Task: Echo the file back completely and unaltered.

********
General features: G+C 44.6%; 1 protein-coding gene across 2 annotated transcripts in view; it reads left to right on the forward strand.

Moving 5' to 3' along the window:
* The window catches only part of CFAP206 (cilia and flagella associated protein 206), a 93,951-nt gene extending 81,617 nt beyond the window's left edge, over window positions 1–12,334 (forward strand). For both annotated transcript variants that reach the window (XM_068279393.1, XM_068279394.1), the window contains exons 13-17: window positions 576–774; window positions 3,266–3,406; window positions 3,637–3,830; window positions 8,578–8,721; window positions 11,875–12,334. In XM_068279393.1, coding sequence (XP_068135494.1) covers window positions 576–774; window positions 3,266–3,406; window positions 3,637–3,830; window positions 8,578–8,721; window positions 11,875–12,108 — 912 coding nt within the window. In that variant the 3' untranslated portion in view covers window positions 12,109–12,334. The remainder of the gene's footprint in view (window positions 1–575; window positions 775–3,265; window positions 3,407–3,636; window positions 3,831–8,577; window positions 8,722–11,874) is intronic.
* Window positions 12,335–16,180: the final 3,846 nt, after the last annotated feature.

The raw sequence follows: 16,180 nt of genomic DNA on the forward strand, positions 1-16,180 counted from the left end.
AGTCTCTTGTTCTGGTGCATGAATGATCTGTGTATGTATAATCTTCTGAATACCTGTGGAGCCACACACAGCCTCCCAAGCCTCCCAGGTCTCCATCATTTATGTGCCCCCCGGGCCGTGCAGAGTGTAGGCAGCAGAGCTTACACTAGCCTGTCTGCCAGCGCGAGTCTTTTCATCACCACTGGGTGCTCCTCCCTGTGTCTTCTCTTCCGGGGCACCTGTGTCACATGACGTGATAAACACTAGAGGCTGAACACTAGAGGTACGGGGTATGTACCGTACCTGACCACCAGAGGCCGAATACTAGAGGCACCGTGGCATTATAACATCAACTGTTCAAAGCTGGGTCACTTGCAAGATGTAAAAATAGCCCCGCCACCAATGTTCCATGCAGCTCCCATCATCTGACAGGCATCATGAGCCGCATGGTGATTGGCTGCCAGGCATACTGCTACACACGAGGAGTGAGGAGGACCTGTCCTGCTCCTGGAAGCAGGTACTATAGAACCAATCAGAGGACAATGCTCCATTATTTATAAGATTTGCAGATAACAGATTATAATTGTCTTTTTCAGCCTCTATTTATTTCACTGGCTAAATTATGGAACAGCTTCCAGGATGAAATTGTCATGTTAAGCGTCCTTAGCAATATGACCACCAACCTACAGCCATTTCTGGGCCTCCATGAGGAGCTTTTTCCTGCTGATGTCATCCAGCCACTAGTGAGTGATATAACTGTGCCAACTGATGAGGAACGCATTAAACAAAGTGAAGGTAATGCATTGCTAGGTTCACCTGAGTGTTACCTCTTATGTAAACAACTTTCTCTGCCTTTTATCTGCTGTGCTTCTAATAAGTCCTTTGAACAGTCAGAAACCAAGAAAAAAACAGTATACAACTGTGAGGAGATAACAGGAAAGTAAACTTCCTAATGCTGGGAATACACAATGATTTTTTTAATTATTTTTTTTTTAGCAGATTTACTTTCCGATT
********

General features: G+C 44.6%; 1 protein-coding gene across 2 annotated transcripts in view; it reads left to right on the forward strand.

Moving 5' to 3' along the window:
* The window catches only part of CFAP206 (cilia and flagella associated protein 206), a 93,951-nt gene extending 81,617 nt beyond the window's left edge, over window positions 1–12,334 (forward strand). For both annotated transcript variants that reach the window (XM_068279393.1, XM_068279394.1), the window contains exons 13-17: window positions 576–774; window positions 3,266–3,406; window positions 3,637–3,830; window positions 8,578–8,721; window positions 11,875–12,334. In XM_068279393.1, coding sequence (XP_068135494.1) covers window positions 576–774; window positions 3,266–3,406; window positions 3,637–3,830; window positions 8,578–8,721; window positions 11,875–12,108 — 912 coding nt within the window. In that variant the 3' untranslated portion in view covers window positions 12,109–12,334. The remainder of the gene's footprint in view (window positions 1–575; window positions 775–3,265; window positions 3,407–3,636; window positions 3,831–8,577; window positions 8,722–11,874) is intronic.
* Window positions 12,335–16,180: the final 3,846 nt, after the last annotated feature.

The raw sequence follows: 16,180 nt of genomic DNA on the forward strand, positions 1-16,180 counted from the left end.
AGTCTCTTGTTCTGGTGCATGAATGATCTGTGTATGTATAATCTTCTGAATACCTGTGGAGCCACACACAGCCTCCCAAGCCTCCCAGGTCTCCATCATTTATGTGCCCCCCGGGCCGTGCAGAGTGTAGGCAGCAGAGCTTACACTAGCCTGTCTGCCAGCGCGAGTCTTTTCATCACCACTGGGTGCTCCTCCCTGTGTCTTCTCTTCCGGGGCACCTGTGTCACATGACGTGATAAACACTAGAGGCTGAACACTAGAGGTACGGGGTATGTACCGTACCTGACCACCAGAGGCCGAATACTAGAGGCACCGTGGCATTATAACATCAACTGTTCAAAGCTGGGTCACTTGCAAGATGTAAAAATAGCCCCGCCACCAATGTTCCATGCAGCTCCCATCATCTGACAGGCATCATGAGCCGCATGGTGATTGGCTGCCAGGCATACTGCTACACACGAGGAGTGAGGAGGACCTGTCCTGCTCCTGGAAGCAGGTACTATAGAACCAATCAGAGGACAATGCTCCATTATTTATAAGATTTGCAGATAACAGATTATAATTGTCTTTTTCAGCCTCTATTTATTTCACTGGCTAAATTATGGAACAGCTTCCAGGATGAAATTGTCATGTTAAGCGTCCTTAGCAATATGACCACCAACCTACAGCCATTTCTGGGCCTCCATGAGGAGCTTTTTCCTGCTGATGTCATCCAGCCACTAGTGAGTGATATAACTGTGCCAACTGATGAGGAACGCATTAAACAAAGTGAAGGTAATGCATTGCTAGGTTCACCTGAGTGTTACCTCTTATGTAAACAACTTTCTCTGCCTTTTATCTGCTGTGCTTCTAATAAGTCCTTTGAACAGTCAGAAACCAAGAAAAAAACAGTATACAACTGTGAGGAGATAACAGGAAAGTAAACTTCCTAATGCTGGGAATACACAATGATTTTTTTAATTATTTTTTTTTTAGCAGATTTACTTTCCGATT